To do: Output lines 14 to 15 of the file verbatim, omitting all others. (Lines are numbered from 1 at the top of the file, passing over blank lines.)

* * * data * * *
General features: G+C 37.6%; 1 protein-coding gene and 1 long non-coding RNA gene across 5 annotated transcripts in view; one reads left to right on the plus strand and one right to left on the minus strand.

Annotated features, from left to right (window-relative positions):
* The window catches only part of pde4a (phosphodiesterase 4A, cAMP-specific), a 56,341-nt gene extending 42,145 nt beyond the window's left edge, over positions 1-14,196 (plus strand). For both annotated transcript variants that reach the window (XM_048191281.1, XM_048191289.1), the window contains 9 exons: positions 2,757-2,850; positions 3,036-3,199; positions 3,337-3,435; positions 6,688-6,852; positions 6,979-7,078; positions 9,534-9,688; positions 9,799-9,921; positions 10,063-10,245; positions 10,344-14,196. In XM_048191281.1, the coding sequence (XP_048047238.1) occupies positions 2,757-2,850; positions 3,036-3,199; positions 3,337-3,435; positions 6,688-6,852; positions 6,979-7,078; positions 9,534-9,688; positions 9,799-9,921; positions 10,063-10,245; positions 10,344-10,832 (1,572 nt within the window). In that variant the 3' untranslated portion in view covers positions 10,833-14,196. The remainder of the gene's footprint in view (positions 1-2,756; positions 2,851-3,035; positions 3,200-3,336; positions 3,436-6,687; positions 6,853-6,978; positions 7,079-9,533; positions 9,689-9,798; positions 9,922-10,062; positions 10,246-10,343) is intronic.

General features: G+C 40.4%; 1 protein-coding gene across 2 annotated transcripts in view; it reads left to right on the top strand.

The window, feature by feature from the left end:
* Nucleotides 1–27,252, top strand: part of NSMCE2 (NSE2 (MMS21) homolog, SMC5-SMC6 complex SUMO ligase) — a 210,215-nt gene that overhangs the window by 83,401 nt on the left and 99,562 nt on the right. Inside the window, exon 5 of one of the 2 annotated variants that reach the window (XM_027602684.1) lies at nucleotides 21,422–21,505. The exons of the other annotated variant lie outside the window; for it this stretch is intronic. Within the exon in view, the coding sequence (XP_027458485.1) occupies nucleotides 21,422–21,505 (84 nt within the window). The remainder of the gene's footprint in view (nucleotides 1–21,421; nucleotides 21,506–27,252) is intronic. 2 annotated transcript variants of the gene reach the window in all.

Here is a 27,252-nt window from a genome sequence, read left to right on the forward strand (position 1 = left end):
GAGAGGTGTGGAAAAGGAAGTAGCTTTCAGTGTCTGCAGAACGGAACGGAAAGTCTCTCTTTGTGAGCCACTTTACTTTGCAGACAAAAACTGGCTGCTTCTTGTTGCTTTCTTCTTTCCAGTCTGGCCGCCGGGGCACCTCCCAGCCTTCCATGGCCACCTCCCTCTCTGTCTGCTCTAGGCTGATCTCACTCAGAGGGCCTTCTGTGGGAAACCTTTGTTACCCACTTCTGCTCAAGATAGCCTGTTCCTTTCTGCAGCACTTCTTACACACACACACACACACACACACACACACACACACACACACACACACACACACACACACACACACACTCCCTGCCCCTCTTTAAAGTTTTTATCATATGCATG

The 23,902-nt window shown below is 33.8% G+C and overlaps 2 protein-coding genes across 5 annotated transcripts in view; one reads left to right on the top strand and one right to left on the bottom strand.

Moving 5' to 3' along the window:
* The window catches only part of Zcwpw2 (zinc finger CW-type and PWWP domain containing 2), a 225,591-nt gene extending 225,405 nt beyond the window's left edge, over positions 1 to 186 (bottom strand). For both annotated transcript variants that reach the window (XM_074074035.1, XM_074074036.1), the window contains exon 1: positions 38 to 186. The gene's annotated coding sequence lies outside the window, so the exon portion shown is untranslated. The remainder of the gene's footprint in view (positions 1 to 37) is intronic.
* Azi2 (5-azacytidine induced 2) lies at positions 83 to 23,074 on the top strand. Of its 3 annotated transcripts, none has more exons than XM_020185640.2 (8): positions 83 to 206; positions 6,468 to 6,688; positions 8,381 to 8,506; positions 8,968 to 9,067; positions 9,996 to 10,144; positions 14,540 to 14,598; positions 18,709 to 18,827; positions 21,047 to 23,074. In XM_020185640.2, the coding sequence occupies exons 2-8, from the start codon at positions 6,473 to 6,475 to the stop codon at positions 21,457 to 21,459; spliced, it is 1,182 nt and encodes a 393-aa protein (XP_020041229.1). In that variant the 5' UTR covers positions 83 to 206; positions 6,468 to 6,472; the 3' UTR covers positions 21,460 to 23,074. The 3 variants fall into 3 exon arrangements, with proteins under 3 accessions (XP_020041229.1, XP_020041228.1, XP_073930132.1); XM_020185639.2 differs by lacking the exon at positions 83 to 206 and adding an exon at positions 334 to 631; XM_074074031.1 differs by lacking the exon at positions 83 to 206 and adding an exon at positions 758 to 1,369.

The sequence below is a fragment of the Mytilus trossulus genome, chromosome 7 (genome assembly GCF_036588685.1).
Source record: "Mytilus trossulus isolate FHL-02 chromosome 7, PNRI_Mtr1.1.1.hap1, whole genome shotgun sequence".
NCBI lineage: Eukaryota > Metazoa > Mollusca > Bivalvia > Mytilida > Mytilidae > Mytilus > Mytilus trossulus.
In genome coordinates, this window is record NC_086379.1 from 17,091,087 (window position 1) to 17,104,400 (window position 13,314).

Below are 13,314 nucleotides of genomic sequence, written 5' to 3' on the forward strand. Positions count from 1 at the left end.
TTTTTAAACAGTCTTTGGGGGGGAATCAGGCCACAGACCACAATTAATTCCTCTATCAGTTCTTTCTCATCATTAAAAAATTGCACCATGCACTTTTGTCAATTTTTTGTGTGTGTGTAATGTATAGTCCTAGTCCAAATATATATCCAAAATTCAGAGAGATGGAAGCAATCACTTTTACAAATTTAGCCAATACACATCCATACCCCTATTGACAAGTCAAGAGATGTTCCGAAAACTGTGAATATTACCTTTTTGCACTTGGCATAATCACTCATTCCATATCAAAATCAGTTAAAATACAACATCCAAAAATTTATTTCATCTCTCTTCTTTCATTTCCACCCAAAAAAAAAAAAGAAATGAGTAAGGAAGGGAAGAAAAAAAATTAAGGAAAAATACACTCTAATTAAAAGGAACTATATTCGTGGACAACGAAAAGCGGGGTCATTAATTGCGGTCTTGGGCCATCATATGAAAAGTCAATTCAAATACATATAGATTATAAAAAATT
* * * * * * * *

Source record: "Mytilus trossulus isolate FHL-02 chromosome 7, PNRI_Mtr1.1.1.hap1, whole genome shotgun sequence".
NCBI lineage: Eukaryota > Metazoa > Mollusca > Bivalvia > Mytilida > Mytilidae > Mytilus > Mytilus trossulus.